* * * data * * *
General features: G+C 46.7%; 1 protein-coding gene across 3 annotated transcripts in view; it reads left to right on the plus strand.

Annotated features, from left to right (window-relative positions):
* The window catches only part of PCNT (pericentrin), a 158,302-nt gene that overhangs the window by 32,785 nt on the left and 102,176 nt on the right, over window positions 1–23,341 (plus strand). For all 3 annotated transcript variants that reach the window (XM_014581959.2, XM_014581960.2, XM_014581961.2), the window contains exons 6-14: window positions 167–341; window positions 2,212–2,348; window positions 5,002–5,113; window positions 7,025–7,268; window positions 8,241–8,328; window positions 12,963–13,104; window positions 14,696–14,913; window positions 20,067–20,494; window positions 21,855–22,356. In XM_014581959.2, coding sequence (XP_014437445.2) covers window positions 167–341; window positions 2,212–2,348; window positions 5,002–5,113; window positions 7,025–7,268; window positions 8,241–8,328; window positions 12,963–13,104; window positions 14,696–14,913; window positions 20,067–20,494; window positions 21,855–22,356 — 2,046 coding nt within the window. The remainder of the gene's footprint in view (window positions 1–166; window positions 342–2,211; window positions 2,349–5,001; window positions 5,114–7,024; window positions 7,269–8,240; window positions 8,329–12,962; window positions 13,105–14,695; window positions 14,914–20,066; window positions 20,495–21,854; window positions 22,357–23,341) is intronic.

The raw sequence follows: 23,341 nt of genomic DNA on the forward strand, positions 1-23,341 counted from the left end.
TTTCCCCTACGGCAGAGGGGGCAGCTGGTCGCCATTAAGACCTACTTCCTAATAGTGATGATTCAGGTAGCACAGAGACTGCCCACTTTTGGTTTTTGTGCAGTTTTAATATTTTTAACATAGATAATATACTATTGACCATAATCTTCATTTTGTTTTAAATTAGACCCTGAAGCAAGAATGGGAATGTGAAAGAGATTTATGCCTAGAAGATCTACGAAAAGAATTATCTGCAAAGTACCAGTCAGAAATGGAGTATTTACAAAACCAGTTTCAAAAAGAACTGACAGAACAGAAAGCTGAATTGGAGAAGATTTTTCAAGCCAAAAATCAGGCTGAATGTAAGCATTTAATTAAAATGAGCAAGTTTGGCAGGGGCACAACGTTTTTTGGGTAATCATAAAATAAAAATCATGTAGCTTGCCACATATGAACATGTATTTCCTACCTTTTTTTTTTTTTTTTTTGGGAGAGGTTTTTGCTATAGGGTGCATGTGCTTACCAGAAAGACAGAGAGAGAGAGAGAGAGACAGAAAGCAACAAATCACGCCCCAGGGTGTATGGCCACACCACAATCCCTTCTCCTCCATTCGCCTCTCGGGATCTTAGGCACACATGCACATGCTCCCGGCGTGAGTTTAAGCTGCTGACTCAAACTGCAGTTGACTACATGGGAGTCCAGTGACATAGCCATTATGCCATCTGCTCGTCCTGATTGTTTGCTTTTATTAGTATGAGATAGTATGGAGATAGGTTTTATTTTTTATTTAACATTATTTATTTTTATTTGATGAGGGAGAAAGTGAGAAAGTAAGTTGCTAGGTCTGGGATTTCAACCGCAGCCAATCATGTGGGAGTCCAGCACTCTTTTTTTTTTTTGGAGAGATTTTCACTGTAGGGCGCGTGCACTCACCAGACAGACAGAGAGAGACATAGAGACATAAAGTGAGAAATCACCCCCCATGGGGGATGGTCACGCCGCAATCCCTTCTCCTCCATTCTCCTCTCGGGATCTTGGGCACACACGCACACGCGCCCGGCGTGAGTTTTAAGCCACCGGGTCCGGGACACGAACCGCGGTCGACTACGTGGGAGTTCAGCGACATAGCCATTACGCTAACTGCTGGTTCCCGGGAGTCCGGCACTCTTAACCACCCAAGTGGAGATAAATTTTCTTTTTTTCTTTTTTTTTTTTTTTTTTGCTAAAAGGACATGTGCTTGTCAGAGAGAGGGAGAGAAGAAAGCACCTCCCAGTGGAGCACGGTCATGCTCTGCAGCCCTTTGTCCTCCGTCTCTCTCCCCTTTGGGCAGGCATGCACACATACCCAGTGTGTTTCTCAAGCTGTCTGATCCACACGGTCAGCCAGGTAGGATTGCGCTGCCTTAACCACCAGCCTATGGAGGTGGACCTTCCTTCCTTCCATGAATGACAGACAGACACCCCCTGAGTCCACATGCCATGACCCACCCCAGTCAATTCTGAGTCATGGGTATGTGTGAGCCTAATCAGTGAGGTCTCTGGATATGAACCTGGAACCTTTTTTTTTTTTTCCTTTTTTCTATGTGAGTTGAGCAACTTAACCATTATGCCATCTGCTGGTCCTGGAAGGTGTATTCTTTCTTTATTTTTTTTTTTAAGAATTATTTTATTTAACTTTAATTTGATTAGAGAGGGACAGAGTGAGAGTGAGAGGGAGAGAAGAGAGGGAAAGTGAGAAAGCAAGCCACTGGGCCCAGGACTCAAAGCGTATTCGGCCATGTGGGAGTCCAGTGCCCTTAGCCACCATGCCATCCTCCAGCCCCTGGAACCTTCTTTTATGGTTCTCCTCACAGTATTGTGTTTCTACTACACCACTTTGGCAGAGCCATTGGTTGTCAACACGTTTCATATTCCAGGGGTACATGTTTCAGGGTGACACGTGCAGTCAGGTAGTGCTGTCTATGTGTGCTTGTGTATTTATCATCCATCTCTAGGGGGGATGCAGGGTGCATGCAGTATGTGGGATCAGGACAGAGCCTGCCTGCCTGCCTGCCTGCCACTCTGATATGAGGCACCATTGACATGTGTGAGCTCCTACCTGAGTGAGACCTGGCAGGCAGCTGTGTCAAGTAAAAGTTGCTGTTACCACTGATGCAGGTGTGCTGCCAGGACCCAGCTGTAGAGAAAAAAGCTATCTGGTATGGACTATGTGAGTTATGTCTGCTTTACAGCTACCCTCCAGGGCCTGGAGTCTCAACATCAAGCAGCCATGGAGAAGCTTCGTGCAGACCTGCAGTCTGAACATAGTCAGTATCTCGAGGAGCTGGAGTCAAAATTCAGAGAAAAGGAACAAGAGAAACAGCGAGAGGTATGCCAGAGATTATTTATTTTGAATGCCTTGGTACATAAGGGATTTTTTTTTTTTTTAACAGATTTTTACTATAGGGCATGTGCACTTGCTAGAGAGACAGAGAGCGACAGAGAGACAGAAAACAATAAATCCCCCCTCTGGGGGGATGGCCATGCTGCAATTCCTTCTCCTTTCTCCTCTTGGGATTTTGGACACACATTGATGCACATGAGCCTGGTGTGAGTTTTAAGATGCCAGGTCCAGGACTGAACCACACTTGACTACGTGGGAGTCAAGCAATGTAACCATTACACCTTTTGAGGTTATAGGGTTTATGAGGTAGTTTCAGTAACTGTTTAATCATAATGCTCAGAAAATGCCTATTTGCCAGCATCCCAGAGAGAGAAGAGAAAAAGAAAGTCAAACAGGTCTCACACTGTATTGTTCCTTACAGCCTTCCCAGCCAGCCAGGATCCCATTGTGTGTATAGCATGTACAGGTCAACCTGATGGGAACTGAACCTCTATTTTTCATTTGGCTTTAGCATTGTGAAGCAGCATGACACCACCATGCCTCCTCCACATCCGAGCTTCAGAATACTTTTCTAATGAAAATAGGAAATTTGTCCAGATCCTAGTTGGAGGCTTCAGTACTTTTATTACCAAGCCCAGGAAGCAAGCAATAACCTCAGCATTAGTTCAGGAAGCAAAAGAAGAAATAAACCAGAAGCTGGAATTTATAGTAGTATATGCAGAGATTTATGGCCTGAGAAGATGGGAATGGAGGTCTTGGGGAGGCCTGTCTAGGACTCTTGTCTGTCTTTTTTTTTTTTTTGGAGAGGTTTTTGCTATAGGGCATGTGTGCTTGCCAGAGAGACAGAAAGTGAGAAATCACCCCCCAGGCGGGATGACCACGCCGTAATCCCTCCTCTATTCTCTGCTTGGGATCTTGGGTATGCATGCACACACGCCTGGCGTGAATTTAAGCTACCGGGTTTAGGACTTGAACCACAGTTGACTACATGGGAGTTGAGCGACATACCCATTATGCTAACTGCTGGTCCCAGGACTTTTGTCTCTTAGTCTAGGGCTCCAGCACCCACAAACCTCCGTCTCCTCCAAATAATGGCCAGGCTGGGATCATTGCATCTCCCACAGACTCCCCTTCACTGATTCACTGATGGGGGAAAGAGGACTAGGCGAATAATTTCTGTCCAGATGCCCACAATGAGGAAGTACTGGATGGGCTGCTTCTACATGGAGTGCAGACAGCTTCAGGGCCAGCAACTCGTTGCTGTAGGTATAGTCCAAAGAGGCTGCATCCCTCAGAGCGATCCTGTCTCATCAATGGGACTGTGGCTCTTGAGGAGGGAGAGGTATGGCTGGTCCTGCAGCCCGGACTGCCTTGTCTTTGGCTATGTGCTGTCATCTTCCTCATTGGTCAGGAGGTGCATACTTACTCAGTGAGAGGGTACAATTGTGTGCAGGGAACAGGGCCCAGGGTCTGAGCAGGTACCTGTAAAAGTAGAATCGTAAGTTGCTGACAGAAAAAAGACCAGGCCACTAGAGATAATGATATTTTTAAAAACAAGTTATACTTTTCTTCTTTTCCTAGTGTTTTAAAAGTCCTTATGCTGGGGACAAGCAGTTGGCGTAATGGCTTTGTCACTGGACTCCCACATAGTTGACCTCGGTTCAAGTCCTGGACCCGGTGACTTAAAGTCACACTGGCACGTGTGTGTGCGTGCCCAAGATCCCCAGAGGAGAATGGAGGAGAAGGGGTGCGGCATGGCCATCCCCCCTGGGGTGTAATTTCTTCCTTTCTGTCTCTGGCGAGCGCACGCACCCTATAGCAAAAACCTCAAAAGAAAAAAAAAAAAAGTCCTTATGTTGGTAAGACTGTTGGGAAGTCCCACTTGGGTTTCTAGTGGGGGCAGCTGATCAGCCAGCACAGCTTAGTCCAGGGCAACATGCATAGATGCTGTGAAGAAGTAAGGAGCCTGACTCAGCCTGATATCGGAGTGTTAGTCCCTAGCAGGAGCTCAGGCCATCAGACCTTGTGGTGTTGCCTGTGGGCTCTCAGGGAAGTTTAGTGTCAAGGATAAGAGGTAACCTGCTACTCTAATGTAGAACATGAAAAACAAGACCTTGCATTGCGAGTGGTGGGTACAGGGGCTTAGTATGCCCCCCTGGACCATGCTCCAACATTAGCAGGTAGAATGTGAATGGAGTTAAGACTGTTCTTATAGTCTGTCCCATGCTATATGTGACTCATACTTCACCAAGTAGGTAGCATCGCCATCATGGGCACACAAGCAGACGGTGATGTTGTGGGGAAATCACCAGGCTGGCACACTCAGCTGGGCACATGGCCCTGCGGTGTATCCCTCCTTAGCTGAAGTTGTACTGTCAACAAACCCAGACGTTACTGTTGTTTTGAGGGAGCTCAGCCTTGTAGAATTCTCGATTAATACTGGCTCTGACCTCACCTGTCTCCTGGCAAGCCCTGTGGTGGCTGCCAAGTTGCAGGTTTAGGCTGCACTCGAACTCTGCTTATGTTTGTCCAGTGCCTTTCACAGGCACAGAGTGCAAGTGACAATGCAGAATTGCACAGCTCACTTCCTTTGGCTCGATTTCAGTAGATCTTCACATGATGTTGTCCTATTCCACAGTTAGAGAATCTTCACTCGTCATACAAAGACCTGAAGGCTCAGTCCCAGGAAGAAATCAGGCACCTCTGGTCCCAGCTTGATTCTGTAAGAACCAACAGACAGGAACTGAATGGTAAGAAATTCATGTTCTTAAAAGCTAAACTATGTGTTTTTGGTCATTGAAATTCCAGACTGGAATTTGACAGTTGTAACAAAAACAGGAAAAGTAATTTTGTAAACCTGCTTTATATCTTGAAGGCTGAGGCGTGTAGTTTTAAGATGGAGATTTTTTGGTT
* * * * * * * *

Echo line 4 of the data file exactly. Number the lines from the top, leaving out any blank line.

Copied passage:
The raw sequence follows: 23,341 nt of genomic DNA on the forward strand, positions 1-23,341 counted from the left end.